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Contaminated suspended sediments toxic to an Antarctic filter feeder: Aqueous- and particulate-phase effects
journal contributionposted on 2023-05-17, 00:11 authored by Nicole HillNicole Hill, King, CK, Perrett, LA, Johnston, EL
Disturbances such as dredging, storms, and bioturbation result in the resuspension of sediments. This may affect sessile organisms that live on hard substrates directly above the sediment. Localized sediment contamination exists around many Antarctic research stations, often resulting in elevated contamination loads in marine sediments. To our knowledge, the potential impact of resuspended contaminated sediments on sessile fauna has not been considered, so in the present study, we assessed the sensitivity of Antarctic spirorbid polychaetes to aqueous metals and to metal-contaminated sediments that had been experimentally resuspended. Worms were first exposed to aqueous metals, both singly and in combination, over 10 d. Spirorbid mortality was tolerant to copper (median lethal concentration [LC50], 570 g/L), zinc (LC50, >4,910 g/L), and lead (LC50, >2,905 g/L); however, spirorbid behavior responded to copper concentrations as low as 20g/L. When in combination, zinc significantly reduced mortality caused by copper. A novel technique was used to resuspend sediments spiked with four concentrations of three metals (up to 450 g/g dry wt of copper, 525 g/g dry wt of lead, and 2,035 g/g dry wt of zinc). The response of spirorbids to unfiltered suspended sediment solutions and filtered solutions (aqueous metal exposure) was measured. Suspended sediments were toxic to filter-feeding spirorbids at concentrations approximating those found in contaminated Antarctica areas. Toxicity resulted both from aqueous metals and from metals associated with the suspended sediments, although suspended clean sediments had no impact. To our knowledge, the present study is the first to show that resuspension of contaminated sediments can be an important pathway for toxicity to Antarctic hard substrate organisms. Based on the present results, current sediment-quality guidelines used in the evaluation of Australian sediments may be applicable to Antarctic ecosystems.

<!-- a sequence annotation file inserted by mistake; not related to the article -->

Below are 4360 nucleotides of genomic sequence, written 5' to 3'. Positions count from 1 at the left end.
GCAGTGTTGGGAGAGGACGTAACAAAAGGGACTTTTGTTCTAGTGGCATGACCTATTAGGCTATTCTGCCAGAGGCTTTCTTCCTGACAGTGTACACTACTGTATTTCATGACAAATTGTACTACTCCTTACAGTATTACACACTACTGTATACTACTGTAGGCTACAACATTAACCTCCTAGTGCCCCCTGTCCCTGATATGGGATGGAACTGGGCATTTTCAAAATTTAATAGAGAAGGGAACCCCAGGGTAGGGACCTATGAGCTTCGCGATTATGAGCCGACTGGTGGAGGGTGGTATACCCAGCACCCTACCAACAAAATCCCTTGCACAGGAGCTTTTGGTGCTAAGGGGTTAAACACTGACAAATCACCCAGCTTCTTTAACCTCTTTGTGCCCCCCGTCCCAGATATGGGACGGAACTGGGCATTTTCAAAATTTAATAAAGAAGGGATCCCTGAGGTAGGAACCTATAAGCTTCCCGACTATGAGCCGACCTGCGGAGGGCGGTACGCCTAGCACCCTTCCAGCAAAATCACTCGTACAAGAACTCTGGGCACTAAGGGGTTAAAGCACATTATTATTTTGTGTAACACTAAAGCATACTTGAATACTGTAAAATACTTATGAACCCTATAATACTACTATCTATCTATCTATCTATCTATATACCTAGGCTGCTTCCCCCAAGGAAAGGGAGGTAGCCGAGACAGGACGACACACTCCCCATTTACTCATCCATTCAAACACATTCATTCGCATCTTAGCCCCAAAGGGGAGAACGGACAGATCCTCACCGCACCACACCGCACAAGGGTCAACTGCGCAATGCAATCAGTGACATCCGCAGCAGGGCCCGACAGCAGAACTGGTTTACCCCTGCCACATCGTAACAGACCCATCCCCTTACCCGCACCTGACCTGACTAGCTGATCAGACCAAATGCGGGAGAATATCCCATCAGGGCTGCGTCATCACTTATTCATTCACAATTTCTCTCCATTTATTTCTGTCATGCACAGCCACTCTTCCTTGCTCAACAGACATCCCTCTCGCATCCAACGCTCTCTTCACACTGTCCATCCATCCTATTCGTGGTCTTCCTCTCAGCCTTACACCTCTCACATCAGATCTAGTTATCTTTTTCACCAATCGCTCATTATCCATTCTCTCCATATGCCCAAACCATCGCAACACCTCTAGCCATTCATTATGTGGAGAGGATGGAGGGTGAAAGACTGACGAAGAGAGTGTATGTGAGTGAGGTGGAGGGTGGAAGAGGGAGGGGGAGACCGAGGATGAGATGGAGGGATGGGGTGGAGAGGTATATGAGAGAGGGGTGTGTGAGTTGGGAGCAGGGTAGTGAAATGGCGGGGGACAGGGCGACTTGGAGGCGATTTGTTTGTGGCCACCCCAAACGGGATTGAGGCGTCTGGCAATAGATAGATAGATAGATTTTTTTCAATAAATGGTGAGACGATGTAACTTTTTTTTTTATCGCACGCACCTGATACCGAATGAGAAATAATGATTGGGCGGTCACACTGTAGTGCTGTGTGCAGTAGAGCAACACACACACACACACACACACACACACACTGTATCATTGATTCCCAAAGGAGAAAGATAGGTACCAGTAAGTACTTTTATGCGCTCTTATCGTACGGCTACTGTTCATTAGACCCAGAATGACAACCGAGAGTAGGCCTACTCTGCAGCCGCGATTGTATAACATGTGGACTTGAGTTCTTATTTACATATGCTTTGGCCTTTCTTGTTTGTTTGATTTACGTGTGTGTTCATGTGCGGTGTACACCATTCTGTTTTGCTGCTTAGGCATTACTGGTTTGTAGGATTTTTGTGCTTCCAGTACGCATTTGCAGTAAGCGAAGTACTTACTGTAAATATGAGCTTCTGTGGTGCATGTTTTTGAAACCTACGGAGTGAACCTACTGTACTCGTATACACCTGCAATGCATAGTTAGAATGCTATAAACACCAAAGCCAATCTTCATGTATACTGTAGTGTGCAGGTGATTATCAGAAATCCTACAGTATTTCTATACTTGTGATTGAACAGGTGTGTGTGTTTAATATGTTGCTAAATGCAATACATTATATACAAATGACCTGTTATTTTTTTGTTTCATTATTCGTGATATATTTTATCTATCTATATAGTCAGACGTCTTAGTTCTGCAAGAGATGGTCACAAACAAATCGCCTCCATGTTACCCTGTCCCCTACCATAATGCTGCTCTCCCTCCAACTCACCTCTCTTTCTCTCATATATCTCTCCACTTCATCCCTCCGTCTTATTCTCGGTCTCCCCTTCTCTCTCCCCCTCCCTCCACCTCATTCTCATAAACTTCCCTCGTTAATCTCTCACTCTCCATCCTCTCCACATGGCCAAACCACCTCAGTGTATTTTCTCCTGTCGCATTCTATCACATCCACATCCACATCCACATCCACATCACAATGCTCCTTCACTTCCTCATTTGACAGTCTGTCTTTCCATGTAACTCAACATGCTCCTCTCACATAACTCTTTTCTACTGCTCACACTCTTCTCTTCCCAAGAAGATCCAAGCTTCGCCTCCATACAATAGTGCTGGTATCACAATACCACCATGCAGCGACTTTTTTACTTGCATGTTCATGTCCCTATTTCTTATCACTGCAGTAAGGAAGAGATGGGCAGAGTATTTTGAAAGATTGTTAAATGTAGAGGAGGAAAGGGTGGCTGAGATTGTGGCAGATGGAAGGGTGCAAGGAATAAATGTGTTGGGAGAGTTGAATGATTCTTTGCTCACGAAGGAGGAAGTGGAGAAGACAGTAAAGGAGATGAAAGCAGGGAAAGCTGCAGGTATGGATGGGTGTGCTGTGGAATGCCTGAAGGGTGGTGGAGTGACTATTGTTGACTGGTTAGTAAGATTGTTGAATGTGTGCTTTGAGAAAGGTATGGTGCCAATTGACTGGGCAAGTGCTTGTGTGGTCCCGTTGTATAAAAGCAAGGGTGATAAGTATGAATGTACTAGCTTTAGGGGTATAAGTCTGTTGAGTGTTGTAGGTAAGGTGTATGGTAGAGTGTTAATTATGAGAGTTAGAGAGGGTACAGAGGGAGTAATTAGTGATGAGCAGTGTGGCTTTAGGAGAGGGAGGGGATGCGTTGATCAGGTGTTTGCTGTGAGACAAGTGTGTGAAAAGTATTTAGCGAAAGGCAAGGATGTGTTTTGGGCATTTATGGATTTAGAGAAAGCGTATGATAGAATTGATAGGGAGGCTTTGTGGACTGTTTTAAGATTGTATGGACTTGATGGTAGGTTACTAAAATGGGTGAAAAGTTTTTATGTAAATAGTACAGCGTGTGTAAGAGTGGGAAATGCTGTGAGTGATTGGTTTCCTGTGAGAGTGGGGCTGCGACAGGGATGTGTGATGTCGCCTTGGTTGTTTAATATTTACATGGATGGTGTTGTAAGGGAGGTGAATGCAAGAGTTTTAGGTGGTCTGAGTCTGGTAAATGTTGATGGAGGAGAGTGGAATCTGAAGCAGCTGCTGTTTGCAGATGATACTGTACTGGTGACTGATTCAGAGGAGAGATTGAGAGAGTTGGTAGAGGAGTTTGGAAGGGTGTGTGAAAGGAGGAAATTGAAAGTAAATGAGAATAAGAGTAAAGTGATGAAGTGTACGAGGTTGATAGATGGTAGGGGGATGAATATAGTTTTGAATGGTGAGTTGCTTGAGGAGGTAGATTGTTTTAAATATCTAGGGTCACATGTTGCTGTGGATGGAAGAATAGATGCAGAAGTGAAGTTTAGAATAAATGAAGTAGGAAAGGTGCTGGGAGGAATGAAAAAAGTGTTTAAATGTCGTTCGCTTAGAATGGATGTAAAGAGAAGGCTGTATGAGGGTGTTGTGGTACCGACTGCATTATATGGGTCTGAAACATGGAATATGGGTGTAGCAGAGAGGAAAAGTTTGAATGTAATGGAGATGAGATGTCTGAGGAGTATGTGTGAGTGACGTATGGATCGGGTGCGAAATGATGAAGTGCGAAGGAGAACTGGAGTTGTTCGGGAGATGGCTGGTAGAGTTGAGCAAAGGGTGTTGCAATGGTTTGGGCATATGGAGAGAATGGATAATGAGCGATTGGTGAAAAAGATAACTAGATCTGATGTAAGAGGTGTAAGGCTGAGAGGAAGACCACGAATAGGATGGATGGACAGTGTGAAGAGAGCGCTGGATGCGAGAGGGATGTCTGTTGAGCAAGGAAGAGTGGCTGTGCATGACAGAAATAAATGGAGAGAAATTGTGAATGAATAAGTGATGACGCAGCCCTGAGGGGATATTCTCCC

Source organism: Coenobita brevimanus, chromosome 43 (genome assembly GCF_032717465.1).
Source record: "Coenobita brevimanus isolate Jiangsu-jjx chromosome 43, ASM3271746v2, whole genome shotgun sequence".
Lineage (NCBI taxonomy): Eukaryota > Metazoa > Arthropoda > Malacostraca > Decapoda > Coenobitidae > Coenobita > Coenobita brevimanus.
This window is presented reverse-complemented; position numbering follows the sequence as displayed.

Publication titleEnvironmental Toxicology and Chemistry
Department/SchoolInstitute for Marine and Antarctic Studies
Place of publication1010 North 12Th Ave, Pensacola, USA, Fl, 32501-3367
Rights statementThe definitive published version is available online at: http://interscience.wiley.com